Nintendo Switch

Nintendo Considers The Virtual Console’s Successor To Be Nintendo Switch Online

IGN recently did an E3 2018 interview with Reggie Fils-Aime. There, Reggie talked about the upcoming Nintendo Switch Online service and the retro games that the service will offer. According to Reggie, it seems that Nintendo considers Nintendo Switch Online to be the successor of the Virtual Console. Here’s what Reggie said about the matter:

“The Virtual Console successor is Nintendo Switch Online, right? With the mentality that says we’re going to be offering a slate of games, and it’s a slate that’s going to increase over time. For many of these games, there’s going to be additional online capability provided in those games. That’s the vision we have for how to best bring our legacy content to Nintendo Switch.

We do [believe people will subscribe to Switch Online], and I say that because what we’ve laid out is a proposition where, yes you get the competitive play accessibility, you also get the cloud save, and you get access to the legacy content. That’s a fantastic proposition for $20 a year. We believe that it’s not going to be any type of issue for us. In fact, it’s going to enable us to continue offering a varied slate of opportunities from an online experience standpoint.”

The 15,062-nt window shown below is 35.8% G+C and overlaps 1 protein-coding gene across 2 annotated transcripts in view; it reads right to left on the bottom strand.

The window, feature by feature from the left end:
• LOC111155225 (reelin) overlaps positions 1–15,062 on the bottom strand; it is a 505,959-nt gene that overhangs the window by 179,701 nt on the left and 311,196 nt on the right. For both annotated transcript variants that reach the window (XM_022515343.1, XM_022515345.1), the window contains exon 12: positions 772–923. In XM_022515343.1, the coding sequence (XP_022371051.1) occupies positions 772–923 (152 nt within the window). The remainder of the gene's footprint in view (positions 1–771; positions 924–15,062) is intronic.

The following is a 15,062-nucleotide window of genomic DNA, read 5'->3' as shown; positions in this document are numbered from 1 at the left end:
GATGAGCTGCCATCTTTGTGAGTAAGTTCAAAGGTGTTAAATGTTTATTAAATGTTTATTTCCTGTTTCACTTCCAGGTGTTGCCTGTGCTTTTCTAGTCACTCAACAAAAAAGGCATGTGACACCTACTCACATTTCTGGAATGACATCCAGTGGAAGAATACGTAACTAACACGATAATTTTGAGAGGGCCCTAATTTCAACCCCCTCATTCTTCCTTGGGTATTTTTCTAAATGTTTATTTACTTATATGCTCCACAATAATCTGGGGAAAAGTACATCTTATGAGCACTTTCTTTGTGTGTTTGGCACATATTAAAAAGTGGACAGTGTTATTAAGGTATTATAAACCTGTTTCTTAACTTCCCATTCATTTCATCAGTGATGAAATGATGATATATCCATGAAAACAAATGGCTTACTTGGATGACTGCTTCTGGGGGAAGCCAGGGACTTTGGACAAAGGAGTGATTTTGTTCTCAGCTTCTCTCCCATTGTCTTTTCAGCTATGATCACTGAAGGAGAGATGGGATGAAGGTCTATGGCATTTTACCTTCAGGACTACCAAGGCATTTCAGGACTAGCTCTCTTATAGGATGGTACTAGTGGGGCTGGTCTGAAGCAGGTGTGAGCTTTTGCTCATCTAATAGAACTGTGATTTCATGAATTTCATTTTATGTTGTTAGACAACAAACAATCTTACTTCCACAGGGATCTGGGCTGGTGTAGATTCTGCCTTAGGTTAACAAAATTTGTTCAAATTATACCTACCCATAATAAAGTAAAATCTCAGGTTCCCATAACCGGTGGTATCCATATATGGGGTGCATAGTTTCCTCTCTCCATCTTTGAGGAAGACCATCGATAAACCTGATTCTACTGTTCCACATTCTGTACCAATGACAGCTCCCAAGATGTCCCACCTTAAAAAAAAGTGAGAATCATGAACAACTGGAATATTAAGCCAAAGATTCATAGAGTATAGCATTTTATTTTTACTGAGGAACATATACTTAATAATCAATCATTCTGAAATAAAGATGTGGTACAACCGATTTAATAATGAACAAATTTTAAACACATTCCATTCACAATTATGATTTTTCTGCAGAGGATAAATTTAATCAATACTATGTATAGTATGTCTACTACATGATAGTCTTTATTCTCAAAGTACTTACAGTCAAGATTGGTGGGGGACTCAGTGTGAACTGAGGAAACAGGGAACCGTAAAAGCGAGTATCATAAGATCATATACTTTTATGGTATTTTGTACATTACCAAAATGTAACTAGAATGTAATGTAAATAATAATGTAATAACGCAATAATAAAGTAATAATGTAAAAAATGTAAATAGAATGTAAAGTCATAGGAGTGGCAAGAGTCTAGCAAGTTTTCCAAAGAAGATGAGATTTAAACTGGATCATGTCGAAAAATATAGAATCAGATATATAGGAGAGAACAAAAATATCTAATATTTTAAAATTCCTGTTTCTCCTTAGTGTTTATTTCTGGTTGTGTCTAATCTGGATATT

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66 comments

  1. Honestly, if he is being serious about this being the successor to virtual console and having a wide variety of free to play classic games, $20 a year seems very affordable.

    Liked by 8 people

    1. but that also means the rollout of classic games will roll out really slowly. I dont want to wait 5 years to play Super Mario Sunshine on the Switch. I hope Reggie is lying.

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      1. Not necessarily. I think they’ll probably do monthly additions. And if they add 10 games a month, we’d get through a lot quickly, or even 5 a month. And they don’t have to start with nes and then move forward chronologically. They could do nes and GameCube at the same time.